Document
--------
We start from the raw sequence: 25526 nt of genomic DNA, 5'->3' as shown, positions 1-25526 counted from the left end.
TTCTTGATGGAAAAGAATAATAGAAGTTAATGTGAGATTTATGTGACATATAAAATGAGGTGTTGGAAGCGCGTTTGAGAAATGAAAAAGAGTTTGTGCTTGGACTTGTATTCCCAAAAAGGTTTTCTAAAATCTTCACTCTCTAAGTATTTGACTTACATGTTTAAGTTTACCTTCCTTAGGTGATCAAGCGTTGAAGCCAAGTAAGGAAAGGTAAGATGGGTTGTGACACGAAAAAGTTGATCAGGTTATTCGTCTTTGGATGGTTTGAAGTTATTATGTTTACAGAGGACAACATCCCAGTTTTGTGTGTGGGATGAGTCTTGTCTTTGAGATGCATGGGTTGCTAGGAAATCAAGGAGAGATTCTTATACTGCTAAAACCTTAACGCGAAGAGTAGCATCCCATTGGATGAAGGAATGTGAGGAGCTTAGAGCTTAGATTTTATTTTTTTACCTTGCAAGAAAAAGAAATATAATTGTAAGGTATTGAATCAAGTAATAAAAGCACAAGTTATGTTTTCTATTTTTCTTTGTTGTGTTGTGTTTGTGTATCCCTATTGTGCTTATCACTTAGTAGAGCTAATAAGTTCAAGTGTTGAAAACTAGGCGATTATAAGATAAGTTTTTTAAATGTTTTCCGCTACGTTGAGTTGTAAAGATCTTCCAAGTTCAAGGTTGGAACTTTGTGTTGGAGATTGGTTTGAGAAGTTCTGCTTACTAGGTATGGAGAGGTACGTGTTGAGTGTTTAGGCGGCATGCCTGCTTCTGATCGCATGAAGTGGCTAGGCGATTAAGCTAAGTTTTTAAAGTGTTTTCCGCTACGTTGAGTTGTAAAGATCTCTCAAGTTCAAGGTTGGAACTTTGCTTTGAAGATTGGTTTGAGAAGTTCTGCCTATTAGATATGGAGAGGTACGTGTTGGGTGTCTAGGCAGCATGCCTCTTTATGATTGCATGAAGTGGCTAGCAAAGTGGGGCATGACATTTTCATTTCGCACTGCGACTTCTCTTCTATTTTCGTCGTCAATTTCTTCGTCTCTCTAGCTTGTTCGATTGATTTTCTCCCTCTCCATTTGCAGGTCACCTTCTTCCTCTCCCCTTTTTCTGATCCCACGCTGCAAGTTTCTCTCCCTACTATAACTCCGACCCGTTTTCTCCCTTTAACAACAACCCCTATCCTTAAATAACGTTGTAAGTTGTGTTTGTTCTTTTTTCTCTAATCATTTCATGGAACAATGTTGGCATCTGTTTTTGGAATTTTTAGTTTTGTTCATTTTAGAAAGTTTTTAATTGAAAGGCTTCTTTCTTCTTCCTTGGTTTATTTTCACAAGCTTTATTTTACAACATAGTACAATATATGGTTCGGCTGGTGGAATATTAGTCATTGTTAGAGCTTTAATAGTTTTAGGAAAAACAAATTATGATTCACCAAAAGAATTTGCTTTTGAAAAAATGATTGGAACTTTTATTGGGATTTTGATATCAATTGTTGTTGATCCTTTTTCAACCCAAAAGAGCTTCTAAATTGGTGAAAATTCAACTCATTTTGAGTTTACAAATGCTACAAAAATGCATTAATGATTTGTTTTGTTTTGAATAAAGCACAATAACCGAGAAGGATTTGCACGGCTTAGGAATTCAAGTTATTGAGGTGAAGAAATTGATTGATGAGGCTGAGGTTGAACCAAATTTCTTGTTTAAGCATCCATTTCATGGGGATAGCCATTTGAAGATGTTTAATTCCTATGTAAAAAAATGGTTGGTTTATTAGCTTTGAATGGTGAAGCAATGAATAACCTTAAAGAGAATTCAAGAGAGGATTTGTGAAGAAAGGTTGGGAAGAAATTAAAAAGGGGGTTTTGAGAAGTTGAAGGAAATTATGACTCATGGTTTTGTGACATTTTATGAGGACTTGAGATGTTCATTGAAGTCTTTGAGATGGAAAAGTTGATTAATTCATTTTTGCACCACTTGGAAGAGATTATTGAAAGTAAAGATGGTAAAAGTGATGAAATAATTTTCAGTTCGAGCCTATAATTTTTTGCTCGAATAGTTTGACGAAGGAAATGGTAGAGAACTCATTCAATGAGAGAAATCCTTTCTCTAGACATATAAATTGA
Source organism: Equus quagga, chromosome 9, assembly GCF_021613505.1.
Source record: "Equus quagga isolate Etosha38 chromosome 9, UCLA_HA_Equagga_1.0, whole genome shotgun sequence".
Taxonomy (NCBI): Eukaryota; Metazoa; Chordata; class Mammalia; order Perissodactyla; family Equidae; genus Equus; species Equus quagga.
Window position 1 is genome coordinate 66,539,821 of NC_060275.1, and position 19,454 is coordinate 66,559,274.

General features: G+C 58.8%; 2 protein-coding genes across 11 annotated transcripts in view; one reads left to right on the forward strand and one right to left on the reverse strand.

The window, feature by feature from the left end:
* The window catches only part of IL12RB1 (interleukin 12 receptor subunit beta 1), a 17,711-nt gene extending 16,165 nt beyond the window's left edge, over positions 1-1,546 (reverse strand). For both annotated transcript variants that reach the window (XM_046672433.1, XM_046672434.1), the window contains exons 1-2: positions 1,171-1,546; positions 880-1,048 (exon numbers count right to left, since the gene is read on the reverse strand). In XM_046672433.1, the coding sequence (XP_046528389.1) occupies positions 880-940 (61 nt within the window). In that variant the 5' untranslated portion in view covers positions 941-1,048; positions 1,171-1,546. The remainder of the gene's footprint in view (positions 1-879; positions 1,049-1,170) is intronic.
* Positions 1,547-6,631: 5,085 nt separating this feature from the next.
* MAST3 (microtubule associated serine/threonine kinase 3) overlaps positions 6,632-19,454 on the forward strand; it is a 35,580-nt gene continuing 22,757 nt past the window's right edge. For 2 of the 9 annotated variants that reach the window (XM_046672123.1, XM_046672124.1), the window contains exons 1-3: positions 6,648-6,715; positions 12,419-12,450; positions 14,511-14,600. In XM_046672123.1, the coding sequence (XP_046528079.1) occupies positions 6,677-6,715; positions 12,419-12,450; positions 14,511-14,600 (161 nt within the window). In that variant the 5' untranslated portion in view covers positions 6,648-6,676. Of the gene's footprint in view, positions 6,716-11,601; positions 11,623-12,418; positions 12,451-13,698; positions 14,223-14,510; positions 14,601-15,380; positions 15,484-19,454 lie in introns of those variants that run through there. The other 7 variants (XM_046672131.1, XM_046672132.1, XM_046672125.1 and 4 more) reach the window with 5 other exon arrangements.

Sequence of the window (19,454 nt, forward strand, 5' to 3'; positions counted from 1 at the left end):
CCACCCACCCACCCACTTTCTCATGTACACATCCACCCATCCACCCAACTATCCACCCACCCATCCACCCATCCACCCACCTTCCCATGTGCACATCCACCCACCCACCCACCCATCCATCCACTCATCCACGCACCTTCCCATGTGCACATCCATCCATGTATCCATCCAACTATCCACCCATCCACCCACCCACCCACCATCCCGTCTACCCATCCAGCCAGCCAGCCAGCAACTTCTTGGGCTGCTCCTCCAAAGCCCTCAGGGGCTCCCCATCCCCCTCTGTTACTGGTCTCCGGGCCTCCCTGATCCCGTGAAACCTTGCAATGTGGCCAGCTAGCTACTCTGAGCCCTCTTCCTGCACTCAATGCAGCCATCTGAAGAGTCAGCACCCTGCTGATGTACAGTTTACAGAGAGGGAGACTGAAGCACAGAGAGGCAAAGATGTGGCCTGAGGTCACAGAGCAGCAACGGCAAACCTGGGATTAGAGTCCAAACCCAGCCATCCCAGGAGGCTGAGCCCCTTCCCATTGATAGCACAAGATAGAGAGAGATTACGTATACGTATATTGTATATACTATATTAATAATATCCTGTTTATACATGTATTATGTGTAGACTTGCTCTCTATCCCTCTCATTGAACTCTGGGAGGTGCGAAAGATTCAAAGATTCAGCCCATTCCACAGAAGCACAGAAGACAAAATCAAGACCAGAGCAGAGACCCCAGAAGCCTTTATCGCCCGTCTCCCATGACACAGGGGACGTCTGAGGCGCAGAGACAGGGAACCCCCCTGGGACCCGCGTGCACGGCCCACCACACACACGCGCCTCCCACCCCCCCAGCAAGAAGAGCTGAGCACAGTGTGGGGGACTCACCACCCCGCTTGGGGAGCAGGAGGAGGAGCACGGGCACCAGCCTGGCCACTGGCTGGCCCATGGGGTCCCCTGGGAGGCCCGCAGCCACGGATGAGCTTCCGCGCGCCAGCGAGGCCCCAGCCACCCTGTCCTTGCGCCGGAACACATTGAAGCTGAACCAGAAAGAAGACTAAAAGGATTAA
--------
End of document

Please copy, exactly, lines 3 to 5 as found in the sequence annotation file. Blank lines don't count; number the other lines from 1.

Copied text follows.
Source organism: Equus quagga, chromosome 9, assembly GCF_021613505.1.
Source record: "Equus quagga isolate Etosha38 chromosome 9, UCLA_HA_Equagga_1.0, whole genome shotgun sequence".
Taxonomy (NCBI): Eukaryota; Metazoa; Chordata; class Mammalia; order Perissodactyla; family Equidae; genus Equus; species Equus quagga.